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Patriots offensive tackles ranked sixth worst in the NFL when it comes to pass blocking

New England needs to improve its tackle play, at least when judged by a new ESPN metric.

New England Patriots v Detroit Lions Photo by Rey Del Rio/Getty Images

After a slow start to the season, the New England Patriots offense has found its groove as of late: the team scored at least 38 points in four straight games – tying an NFL record – and again looks like one of league’s most powerful attacks. While the addition of Josh Gordon, the return of Julian Edelman, and the growth of Sony Michel all contributed to the improved production, one unit should also not be forgotten: the offensive line.

Dante Scarnecchia’s group played a key role in paving the way for Michel and fellow running back James White and in giving Tom Brady the time to dissect defenses at his usual rate. However, it seems that the latter can still be improved upon – at least at the offensive tackle position: according to ESPN’s new Pass Block Win Rate, the Patriots’ duo of Trent Brown and Marcus Cannon ranks as the sixth worst in the NFL in terms of pass protection.

LT Trent Brown: 81%

RT Marcus Cannon: 68%

Brown, who was acquired via trade on the second day of this year’s draft, performs comparatively well when it comes to pass protection. His success rate lies above the league average of 79% and ranks him as the 14th best left tackle in football when it comes to keeping pass rushers away from his quarterback. The raw stats confirm this: the first-year Patriot gave up only one sack, eight hits, and seven hurries this year.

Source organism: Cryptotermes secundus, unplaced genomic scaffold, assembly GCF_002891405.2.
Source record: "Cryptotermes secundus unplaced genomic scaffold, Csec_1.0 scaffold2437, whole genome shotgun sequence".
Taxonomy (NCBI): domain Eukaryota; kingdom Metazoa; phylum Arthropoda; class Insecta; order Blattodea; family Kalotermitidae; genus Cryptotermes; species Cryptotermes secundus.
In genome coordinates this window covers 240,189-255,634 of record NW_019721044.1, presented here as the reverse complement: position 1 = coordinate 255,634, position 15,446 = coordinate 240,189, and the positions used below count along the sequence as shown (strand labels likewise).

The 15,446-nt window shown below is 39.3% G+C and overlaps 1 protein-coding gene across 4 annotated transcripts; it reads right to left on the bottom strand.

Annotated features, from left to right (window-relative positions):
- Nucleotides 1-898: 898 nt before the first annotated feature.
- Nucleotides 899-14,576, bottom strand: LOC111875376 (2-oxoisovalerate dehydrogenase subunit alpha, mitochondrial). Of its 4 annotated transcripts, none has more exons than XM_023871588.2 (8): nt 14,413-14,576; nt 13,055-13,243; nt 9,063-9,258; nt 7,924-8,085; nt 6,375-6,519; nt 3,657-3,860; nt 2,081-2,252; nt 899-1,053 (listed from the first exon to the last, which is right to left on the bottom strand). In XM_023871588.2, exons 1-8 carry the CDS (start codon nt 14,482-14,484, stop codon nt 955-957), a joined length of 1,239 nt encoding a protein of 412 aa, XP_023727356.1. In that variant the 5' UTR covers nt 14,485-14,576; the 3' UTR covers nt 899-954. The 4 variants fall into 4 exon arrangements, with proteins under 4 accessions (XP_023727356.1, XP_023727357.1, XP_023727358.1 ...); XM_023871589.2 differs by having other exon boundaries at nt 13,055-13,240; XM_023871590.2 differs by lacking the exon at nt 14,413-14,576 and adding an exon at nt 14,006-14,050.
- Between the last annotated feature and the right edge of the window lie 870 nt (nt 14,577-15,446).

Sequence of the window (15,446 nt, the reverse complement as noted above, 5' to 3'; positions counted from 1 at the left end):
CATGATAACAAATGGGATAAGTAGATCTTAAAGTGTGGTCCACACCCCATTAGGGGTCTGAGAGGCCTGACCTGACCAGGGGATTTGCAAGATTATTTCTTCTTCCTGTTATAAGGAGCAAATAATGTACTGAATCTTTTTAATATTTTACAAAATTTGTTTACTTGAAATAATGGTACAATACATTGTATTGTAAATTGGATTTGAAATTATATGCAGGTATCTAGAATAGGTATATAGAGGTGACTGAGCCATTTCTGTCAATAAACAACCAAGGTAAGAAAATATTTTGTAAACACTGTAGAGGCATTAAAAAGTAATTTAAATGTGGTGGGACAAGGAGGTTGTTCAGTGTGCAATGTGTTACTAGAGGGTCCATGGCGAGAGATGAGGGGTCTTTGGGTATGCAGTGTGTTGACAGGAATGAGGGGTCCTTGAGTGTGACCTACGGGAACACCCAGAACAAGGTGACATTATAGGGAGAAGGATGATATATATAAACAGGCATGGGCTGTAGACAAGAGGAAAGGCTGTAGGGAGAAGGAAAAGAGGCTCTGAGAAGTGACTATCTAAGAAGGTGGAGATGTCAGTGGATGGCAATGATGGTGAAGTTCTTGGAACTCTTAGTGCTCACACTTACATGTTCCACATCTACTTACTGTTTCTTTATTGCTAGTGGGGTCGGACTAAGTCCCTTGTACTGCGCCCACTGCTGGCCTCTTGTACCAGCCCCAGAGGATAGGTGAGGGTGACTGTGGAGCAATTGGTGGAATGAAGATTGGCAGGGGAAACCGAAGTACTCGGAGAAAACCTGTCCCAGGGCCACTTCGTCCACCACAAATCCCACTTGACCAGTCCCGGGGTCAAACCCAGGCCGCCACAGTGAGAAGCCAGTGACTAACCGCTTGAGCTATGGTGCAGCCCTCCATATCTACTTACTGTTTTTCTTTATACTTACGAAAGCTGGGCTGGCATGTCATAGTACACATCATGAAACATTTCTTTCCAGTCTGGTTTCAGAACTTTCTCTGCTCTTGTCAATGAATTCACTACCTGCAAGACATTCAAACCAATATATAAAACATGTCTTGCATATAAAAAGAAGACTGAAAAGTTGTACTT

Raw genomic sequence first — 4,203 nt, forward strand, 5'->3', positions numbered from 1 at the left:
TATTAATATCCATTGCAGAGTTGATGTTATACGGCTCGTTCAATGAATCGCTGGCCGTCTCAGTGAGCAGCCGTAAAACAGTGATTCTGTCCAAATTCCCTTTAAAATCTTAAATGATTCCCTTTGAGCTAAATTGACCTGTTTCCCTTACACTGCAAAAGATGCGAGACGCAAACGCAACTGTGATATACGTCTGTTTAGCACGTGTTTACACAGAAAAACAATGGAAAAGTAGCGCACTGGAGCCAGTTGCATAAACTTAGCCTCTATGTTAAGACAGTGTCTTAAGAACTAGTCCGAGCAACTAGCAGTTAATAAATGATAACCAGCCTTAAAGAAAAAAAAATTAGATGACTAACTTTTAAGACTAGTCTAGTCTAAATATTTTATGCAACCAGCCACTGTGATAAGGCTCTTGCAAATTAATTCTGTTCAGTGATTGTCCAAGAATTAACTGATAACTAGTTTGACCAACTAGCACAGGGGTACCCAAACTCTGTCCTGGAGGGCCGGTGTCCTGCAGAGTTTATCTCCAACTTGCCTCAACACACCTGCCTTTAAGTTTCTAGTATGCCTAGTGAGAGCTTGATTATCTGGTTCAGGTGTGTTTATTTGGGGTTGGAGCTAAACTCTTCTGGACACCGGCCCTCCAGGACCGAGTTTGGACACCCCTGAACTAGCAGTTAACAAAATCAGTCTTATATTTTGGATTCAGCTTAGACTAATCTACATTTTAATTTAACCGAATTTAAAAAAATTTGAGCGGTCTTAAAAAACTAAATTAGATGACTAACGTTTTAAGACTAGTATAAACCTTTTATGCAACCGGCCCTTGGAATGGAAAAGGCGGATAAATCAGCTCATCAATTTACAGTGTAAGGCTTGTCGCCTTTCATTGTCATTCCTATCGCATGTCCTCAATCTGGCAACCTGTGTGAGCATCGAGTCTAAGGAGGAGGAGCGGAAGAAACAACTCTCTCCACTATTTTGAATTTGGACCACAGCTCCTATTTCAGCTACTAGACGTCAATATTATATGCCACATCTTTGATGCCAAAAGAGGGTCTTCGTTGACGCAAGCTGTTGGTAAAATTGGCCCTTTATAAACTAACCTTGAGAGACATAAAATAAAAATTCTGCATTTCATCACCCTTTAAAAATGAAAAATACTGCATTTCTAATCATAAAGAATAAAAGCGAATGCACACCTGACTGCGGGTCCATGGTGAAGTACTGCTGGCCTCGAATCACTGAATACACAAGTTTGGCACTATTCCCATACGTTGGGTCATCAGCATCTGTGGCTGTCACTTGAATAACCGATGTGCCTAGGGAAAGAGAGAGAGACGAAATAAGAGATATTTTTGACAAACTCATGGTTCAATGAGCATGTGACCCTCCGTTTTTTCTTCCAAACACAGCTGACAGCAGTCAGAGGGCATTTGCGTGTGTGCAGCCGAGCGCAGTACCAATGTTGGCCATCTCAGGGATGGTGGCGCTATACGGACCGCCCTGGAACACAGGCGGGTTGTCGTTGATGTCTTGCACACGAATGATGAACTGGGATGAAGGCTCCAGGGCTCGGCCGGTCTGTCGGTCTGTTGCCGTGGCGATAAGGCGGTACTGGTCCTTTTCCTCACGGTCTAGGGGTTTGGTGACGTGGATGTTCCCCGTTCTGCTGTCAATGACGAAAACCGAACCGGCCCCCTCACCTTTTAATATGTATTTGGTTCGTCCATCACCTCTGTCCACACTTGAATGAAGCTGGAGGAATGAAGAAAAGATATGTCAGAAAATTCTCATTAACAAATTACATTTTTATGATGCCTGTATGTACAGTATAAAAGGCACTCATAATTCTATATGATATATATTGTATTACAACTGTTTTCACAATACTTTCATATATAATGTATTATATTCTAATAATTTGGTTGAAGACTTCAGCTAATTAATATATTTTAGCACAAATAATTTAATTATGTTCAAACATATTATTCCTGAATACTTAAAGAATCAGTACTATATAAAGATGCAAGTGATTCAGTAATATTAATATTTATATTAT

Cannon, on the other hand, finds himself well above the league average with a win rate of just 68%. The veteran, who missed two games so far this season due to injury, is ranked as the third worst right tackle in terms of pass protection. However, while his win percentage looks far from encouraging, Cannon’s raw numbers – compiled by The Athletic’s Jeff Howe – are actually not that bad: the 30-year old surrendered no sacks, and just four hits and five hurries.

The gist of it all appears to be this: while advanced statistics help better understand the game, the correct contextualization is still important. Cannon obviously has his issues in one-on-one pass blocking situations but he still does enough to regularly keep opposing defenders away from Tom Brady. Would a higher win rate be preferable? Of course, but that does not mean Cannon is not getting the job done as it is.